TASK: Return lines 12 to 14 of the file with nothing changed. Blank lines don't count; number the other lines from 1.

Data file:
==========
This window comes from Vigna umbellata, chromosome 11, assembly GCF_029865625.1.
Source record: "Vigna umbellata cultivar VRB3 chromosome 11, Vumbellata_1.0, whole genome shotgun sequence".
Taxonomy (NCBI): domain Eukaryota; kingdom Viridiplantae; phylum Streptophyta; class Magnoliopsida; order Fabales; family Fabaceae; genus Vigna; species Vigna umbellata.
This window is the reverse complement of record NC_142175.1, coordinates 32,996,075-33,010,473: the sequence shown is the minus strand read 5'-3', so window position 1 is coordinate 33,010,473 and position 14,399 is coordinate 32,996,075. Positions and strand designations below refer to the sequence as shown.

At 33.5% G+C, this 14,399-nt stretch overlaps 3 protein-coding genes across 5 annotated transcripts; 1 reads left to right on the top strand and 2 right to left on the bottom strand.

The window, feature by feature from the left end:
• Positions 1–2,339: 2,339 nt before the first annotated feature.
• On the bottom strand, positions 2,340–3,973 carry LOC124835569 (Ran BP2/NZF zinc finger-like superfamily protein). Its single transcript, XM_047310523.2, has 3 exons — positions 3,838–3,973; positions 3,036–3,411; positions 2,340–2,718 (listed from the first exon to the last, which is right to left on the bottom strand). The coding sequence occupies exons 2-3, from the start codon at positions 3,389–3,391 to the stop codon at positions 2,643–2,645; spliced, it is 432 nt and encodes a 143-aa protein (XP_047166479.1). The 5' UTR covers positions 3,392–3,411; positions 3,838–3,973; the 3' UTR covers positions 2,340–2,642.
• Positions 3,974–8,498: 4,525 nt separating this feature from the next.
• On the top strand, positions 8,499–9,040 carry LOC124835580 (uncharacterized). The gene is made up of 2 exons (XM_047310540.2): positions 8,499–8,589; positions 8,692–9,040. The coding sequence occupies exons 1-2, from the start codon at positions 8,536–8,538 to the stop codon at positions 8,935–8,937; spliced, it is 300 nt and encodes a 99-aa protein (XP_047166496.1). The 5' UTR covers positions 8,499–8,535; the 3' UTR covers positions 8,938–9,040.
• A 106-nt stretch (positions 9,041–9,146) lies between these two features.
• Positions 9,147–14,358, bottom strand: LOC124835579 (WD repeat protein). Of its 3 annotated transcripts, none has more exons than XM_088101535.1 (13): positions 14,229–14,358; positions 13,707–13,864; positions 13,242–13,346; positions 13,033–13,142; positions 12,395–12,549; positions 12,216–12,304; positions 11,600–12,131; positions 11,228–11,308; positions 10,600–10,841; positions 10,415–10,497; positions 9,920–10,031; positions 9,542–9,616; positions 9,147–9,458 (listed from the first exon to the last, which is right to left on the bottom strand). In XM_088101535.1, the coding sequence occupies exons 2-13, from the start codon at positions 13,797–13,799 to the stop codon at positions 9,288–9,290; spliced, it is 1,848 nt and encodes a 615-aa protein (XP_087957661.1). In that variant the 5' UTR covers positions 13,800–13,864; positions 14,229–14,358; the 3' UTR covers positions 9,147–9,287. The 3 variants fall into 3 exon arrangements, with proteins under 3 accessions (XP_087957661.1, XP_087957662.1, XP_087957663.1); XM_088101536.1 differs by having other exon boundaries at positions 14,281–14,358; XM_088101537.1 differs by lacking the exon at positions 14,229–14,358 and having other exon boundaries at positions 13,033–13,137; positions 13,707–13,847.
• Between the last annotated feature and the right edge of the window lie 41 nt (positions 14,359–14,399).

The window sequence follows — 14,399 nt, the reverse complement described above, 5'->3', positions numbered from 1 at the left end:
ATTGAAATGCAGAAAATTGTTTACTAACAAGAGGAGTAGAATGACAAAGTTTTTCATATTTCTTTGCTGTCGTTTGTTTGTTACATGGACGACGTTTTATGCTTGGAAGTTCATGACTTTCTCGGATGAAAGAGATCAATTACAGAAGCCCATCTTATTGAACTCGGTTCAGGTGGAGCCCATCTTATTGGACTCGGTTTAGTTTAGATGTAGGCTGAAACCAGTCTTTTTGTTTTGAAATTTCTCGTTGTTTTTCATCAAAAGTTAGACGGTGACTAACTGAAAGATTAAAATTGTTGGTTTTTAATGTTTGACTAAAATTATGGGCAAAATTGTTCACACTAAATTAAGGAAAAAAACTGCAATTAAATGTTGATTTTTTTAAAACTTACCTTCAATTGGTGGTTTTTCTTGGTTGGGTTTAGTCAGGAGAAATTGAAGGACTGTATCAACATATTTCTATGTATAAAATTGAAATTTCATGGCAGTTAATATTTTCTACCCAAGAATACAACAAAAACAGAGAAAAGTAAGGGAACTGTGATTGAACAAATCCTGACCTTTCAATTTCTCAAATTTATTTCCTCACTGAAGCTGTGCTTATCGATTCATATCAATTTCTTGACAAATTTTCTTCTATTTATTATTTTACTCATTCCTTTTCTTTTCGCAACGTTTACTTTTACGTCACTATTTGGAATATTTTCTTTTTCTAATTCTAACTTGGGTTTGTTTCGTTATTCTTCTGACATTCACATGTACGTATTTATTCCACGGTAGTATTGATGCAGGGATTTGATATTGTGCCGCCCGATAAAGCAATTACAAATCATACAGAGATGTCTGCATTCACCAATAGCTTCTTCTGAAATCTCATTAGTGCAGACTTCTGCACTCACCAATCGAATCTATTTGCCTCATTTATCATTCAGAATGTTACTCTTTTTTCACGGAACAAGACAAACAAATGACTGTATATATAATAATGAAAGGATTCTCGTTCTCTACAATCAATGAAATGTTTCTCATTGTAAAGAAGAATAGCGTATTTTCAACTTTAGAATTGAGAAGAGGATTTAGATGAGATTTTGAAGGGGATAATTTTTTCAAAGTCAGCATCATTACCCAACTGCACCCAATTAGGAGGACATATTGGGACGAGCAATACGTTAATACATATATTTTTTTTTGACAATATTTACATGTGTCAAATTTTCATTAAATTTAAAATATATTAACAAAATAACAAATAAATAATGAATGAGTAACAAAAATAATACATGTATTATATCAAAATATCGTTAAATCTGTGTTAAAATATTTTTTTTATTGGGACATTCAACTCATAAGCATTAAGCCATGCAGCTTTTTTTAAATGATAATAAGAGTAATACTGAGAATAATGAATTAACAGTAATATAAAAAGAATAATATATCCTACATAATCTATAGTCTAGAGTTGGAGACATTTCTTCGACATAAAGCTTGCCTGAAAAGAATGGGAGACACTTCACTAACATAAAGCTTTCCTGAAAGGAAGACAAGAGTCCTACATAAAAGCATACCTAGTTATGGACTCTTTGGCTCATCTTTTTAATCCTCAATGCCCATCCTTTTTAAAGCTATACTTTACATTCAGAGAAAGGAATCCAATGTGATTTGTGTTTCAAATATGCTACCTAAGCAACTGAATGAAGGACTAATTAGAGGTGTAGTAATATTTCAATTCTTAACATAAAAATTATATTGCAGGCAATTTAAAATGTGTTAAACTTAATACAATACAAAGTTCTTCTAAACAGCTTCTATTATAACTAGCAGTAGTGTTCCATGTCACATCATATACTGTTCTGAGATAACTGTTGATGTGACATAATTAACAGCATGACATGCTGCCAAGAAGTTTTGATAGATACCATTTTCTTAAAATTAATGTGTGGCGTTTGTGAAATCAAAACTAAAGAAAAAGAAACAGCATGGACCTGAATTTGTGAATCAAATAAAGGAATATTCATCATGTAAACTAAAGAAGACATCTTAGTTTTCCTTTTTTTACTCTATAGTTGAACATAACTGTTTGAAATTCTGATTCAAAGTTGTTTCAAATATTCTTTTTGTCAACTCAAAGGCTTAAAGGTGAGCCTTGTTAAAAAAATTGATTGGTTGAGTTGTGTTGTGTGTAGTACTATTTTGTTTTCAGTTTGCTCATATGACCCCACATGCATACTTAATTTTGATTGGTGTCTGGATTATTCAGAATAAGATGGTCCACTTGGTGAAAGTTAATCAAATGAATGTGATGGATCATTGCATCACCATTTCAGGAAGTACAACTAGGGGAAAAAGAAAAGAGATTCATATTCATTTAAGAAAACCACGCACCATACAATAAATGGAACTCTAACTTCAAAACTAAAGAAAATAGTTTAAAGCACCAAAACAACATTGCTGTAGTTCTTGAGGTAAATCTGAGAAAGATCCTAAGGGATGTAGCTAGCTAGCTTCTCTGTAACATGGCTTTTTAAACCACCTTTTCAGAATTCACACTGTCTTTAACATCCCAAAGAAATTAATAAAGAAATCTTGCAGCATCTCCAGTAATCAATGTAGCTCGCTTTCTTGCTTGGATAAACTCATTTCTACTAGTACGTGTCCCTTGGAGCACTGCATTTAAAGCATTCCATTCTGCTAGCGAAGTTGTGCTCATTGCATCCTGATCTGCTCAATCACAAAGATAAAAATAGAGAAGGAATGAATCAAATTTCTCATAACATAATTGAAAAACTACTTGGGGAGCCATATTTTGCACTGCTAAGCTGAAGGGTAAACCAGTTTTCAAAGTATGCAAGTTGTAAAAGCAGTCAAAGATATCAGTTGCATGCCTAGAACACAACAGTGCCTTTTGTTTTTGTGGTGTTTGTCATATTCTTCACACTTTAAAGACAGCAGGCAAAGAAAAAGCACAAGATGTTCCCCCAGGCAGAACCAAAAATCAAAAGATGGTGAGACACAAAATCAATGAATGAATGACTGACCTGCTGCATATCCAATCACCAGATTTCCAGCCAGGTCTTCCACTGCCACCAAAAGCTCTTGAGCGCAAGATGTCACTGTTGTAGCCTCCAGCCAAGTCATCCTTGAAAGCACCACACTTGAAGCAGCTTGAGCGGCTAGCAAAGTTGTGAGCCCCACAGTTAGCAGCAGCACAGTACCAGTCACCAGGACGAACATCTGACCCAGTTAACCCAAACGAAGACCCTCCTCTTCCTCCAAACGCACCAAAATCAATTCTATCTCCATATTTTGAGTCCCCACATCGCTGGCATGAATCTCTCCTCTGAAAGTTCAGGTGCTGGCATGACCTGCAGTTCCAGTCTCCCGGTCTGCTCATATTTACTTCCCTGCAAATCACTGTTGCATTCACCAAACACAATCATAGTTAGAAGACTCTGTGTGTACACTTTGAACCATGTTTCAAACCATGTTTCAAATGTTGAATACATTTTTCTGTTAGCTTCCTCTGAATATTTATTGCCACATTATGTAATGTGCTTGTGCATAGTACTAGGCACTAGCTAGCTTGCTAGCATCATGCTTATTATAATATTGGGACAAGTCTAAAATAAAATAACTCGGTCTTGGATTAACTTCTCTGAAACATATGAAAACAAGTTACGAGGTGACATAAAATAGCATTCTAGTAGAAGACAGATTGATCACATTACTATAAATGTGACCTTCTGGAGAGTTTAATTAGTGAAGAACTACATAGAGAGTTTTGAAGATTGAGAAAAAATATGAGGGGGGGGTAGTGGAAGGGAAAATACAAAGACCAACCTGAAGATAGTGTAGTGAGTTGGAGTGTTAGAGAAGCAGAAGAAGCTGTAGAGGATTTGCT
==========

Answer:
• Positions 9,147–14,358, bottom strand: LOC124835579 (WD repeat protein). Of its 3 annotated transcripts, none has more exons than XM_088101535.1 (13): positions 14,229–14,358; positions 13,707–13,864; positions 13,242–13,346; positions 13,033–13,142; positions 12,395–12,549; positions 12,216–12,304; positions 11,600–12,131; positions 11,228–11,308; positions 10,600–10,841; positions 10,415–10,497; positions 9,920–10,031; positions 9,542–9,616; positions 9,147–9,458 (listed from the first exon to the last, which is right to left on the bottom strand). In XM_088101535.1, the coding sequence occupies exons 2-13, from the start codon at positions 13,797–13,799 to the stop codon at positions 9,288–9,290; spliced, it is 1,848 nt and encodes a 615-aa protein (XP_087957661.1). In that variant the 5' UTR covers positions 13,800–13,864; positions 14,229–14,358; the 3' UTR covers positions 9,147–9,287. The 3 variants fall into 3 exon arrangements, with proteins under 3 accessions (XP_087957661.1, XP_087957662.1, XP_087957663.1); XM_088101536.1 differs by having other exon boundaries at positions 14,281–14,358; XM_088101537.1 differs by lacking the exon at positions 14,229–14,358 and having other exon boundaries at positions 13,033–13,137; positions 13,707–13,847.
• Between the last annotated feature and the right edge of the window lie 41 nt (positions 14,359–14,399).

The window sequence follows — 14,399 nt, the reverse complement described above, 5'->3', positions numbered from 1 at the left end: